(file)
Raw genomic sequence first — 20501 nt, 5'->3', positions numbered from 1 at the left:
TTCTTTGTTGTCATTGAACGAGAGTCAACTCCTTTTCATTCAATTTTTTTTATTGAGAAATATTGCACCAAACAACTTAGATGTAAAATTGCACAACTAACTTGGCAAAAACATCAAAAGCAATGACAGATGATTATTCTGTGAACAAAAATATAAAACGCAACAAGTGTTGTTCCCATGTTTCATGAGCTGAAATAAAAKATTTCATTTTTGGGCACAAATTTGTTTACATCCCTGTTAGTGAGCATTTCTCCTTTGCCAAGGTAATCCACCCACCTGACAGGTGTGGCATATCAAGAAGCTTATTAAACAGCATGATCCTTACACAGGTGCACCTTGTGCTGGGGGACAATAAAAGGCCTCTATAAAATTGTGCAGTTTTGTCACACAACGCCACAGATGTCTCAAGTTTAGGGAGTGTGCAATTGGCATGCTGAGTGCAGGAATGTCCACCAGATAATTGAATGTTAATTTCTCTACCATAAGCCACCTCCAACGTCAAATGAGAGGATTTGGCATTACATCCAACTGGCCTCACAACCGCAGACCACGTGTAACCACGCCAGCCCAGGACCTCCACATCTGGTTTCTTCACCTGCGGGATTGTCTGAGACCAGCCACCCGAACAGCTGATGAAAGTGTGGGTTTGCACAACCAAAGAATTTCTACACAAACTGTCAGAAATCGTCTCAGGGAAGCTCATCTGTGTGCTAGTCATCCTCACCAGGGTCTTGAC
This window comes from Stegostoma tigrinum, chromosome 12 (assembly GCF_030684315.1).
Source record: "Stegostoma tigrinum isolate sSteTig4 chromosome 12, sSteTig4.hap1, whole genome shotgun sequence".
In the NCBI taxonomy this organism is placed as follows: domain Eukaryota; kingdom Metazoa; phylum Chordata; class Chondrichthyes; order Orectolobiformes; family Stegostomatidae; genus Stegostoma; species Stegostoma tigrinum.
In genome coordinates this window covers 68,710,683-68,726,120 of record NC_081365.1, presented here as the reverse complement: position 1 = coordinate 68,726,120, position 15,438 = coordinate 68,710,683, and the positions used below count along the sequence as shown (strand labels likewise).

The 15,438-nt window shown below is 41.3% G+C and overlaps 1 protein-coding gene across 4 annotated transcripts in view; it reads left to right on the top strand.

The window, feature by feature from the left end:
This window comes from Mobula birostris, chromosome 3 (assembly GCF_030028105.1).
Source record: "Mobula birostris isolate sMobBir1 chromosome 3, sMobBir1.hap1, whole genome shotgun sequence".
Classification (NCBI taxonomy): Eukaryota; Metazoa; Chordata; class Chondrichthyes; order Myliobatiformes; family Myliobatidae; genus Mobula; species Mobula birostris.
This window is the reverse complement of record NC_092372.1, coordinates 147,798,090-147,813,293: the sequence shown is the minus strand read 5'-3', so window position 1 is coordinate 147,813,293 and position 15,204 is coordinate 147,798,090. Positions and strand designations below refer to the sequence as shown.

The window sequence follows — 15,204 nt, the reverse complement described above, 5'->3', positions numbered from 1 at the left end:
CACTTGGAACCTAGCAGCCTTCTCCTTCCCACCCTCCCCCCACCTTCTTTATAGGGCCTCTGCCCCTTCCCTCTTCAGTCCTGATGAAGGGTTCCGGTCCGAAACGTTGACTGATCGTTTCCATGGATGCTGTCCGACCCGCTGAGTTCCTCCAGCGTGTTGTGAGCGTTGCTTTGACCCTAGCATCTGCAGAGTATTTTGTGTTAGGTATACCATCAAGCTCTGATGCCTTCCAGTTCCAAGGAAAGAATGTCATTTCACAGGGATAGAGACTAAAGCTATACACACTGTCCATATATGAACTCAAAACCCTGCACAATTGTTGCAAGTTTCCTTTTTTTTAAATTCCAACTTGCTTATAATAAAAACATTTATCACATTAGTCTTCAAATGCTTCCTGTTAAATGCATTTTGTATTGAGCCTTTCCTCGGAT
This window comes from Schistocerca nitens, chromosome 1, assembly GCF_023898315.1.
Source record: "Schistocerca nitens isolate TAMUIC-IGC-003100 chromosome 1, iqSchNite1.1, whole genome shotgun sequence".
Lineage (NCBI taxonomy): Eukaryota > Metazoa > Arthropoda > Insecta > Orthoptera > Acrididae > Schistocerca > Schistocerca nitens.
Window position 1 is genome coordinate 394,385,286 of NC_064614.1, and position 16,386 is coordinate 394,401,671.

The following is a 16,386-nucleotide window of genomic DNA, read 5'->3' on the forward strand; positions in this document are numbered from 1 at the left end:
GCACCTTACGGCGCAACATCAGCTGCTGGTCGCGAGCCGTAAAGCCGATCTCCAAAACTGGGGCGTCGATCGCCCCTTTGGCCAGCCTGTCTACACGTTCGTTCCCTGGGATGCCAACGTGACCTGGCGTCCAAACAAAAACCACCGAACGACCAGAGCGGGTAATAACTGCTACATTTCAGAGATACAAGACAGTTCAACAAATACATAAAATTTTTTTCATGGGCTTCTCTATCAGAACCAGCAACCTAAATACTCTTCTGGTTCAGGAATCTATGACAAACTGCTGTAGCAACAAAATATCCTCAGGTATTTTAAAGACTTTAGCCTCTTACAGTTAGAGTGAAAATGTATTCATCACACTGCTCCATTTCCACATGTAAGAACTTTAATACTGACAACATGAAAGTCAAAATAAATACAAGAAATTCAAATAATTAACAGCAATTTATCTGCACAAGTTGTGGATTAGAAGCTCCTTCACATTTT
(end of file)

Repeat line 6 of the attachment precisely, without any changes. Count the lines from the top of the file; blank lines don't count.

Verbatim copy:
In genome coordinates this window covers 68,710,683-68,726,120 of record NC_081365.1, presented here as the reverse complement: position 1 = coordinate 68,726,120, position 15,438 = coordinate 68,710,683, and the positions used below count along the sequence as shown (strand labels likewise).